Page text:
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Re: First Draft proposal for modification of Debian Free Software Guidelines:

On 2004-04-28 23:19:40 +0100 Buddha Buck <bmbuck@14850.com> wrote:

   Documentation and other written materials that are not programs are
   not required to meet guideline 3 [Derived works] fully.

The problems with making a distinction of "not programs" has been covered on -legal in the past. I also think "written" is an open loophole: for example, hand-crafted SVG is written material.

      (i)   Standards documents, such as IETF RFC documents, published
            star catalogs, and certification test suites.

These should not be invariant. Please see discussions of standards documents on -legal (I think the TEI discussion has some of the points, as well as some brain farts.)

      (iii) Opinion documents, such as the GNU Manifesto or position
            papers that have no technical content

This would encourage endless arguments over what is "technical content" too, as if there weren't enough.

2. In the past, the issue of documentation, fonts, images, sound files, and other non-program type files was "dealt with" by treating them as if they weren't "software".

Please substantiate this claim. Some may have deliberately refused to "deal with" these bugs, but they were still there.

6. This software was tolerated in the past in part because by their nature the "four freedoms" of software are not necessary, and are sometimes antithetical, for their support of free software (in the form of programs).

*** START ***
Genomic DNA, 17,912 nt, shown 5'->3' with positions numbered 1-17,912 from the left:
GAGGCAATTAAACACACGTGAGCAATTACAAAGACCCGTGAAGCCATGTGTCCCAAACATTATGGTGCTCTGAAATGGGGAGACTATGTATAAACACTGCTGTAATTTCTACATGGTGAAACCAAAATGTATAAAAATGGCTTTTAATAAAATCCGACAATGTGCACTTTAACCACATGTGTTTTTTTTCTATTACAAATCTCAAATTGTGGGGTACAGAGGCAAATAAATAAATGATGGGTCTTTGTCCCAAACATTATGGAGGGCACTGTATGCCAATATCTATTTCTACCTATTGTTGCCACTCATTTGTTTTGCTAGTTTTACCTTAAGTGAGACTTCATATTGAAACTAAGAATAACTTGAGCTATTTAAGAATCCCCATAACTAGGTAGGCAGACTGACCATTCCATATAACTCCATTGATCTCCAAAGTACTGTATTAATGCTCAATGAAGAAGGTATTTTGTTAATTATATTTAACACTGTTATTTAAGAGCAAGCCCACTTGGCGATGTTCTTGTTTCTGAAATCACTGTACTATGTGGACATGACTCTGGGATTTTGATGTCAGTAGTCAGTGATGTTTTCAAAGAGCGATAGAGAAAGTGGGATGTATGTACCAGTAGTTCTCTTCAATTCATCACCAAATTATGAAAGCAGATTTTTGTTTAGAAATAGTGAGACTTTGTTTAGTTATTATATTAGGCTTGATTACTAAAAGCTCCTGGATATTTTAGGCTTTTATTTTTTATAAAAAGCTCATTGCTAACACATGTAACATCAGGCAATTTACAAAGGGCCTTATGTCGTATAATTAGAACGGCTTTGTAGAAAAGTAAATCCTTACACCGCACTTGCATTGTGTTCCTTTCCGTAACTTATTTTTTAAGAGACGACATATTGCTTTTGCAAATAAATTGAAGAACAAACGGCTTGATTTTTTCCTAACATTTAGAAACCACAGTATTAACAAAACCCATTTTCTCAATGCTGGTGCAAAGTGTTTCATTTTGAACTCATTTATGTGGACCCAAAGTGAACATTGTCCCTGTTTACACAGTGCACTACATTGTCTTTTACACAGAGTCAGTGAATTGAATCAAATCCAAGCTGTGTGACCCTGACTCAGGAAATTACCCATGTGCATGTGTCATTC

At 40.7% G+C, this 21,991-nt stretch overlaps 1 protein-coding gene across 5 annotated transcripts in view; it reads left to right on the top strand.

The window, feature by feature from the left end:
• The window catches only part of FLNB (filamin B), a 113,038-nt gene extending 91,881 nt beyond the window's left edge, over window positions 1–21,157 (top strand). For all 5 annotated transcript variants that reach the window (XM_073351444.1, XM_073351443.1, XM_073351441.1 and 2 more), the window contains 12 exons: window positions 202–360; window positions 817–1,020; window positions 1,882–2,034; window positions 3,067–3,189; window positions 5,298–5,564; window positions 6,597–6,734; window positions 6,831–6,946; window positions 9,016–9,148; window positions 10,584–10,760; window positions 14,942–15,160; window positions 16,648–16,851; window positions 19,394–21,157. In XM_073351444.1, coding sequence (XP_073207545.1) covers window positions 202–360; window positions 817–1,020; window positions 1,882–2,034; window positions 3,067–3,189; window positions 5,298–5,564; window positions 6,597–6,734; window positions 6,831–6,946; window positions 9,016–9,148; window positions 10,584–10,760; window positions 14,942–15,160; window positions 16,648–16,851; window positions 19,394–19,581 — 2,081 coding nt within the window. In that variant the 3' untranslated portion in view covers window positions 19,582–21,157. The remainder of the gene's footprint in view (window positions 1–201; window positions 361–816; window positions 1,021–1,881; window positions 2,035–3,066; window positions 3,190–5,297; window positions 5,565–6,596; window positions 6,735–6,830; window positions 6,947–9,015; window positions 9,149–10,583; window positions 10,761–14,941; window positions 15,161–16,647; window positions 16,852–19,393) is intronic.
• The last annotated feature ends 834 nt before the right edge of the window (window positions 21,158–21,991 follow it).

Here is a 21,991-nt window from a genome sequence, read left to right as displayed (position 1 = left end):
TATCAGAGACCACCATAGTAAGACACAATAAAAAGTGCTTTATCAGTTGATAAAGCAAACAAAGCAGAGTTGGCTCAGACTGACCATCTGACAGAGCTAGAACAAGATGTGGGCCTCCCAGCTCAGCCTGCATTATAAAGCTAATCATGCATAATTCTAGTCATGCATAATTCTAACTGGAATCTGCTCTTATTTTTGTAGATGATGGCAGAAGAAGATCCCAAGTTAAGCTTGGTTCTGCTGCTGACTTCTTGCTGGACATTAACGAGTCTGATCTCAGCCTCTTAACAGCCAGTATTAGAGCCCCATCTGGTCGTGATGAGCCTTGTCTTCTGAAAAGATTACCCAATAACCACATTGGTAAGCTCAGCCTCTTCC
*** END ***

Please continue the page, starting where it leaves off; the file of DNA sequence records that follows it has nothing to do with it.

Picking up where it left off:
This is retrospective continuity, dreaming up reasons. All software in debian should have the freedom to use, study, modify and distribute. Different softwares do not need different definitions of freedom, which is the apparent effect of all these "this bit doesn't apply to this" exceptions.

7. For instance, it is well known that open and public standards [...]

Irrelevant. The standards groups could produce free software if they want.

8. At the same time, requiring the ability to create and distribute modified versions of open and public standard threatens the utility of the standard in the first place. [...]

No, the ability to misrepresent your work or forge approvals threaten that and we already have those. They're just not legal ;-)

accurate communication of opinions, it is important that everyone have the same text of the opinion so that the opinion does not get mistranslated or changed (intentionally or unintentionally).

Therefore, we should make all these documents read-only, immutable and impossible to modify with a debian system, right? Absurd.

Other reasons are ill-founded, but I do not wish to spend too much time on this non-proposal.

My Opinion Only and possibly not of any group I know.
http://www.ttllp.co.uk/ for creative copyleft computing

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